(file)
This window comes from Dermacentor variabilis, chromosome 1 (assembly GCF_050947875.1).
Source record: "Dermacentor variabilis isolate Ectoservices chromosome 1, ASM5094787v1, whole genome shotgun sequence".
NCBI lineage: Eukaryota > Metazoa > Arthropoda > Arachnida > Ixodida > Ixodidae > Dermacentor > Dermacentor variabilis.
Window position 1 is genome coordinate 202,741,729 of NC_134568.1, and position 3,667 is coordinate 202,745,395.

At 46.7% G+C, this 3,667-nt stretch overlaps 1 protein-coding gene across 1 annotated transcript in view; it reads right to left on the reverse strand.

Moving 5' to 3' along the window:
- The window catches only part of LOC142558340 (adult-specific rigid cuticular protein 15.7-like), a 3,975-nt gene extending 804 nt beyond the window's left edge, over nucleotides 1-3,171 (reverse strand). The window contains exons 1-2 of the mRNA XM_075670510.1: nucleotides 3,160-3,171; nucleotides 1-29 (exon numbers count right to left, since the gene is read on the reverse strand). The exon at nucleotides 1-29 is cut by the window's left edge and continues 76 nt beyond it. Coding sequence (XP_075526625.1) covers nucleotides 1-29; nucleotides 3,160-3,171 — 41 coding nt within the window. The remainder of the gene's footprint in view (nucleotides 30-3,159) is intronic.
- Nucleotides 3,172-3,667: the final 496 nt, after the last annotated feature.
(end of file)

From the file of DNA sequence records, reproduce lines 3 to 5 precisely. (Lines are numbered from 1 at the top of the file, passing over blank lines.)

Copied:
NCBI lineage: Eukaryota > Metazoa > Arthropoda > Arachnida > Ixodida > Ixodidae > Dermacentor > Dermacentor variabilis.
Window position 1 is genome coordinate 202,741,729 of NC_134568.1, and position 3,667 is coordinate 202,745,395.

At 46.7% G+C, this 3,667-nt stretch overlaps 1 protein-coding gene across 1 annotated transcript in view; it reads right to left on the reverse strand.